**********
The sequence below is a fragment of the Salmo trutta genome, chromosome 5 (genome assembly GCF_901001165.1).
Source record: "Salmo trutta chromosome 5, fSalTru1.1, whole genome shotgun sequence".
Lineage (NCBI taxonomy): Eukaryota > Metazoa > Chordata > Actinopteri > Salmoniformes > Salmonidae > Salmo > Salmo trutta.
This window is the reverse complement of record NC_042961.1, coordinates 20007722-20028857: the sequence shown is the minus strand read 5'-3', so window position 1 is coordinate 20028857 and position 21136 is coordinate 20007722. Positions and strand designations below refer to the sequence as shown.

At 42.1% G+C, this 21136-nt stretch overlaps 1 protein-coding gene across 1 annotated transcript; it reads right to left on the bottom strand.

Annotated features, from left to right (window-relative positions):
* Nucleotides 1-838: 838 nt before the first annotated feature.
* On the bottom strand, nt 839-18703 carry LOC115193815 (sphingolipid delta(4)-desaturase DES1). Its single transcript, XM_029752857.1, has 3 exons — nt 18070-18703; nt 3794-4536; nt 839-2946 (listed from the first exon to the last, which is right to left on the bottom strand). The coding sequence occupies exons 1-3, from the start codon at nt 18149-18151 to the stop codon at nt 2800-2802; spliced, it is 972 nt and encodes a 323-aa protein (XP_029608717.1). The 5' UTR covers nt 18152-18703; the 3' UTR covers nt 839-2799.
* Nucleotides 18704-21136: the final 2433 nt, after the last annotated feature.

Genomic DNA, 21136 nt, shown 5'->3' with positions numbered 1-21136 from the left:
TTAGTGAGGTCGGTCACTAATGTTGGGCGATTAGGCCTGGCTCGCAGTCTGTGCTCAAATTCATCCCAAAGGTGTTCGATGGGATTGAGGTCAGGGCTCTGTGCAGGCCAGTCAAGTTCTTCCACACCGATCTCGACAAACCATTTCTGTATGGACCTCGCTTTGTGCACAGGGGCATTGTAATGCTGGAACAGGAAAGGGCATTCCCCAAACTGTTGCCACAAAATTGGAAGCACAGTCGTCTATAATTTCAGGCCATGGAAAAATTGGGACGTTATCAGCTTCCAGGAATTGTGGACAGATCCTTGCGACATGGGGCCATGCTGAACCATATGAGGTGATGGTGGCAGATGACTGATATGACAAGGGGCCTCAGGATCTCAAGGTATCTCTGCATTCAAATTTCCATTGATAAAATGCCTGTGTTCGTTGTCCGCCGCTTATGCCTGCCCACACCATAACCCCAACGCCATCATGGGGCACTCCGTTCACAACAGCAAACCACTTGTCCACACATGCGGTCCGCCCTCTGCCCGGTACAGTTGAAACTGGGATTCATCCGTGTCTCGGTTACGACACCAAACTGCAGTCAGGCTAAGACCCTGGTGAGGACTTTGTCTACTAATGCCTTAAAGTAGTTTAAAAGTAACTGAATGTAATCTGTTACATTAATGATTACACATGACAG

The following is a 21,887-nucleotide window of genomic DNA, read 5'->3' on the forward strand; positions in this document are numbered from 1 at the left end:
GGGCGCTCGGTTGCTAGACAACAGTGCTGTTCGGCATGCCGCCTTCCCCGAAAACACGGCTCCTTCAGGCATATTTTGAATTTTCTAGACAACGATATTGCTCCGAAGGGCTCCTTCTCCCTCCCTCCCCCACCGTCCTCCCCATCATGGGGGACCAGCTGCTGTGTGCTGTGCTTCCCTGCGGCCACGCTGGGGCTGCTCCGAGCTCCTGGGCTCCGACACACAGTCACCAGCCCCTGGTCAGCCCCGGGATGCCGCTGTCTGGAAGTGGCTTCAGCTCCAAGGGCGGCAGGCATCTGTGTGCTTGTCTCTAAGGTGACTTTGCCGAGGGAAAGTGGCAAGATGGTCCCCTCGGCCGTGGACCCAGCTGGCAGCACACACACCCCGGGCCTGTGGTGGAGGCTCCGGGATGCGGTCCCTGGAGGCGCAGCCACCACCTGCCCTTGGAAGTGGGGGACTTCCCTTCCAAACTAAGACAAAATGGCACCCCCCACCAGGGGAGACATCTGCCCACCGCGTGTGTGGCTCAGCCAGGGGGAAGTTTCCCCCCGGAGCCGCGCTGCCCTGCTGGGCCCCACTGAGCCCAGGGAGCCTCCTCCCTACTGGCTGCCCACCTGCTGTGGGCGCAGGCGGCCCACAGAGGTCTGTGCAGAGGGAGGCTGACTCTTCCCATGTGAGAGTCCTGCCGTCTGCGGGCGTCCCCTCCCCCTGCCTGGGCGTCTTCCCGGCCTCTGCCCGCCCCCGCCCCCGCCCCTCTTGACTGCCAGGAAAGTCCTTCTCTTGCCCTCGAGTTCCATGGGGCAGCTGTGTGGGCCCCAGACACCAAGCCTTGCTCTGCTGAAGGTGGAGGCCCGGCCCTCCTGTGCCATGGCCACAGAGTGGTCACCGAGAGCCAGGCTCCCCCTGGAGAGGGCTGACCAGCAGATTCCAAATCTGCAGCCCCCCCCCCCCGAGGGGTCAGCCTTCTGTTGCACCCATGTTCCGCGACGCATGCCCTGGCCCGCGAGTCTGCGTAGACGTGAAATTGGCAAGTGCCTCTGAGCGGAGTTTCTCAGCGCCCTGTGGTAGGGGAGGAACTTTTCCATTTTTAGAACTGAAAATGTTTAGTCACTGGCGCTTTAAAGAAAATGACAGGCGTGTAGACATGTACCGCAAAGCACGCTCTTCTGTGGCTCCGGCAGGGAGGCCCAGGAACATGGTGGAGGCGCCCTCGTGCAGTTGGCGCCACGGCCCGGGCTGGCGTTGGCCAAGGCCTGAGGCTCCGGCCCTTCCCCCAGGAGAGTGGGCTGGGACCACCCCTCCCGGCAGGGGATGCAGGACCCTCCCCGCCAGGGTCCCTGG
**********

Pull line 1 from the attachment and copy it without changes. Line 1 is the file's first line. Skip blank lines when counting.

The sequence below is a fragment of the Salmo trutta genome, chromosome 5 (genome assembly GCF_901001165.1).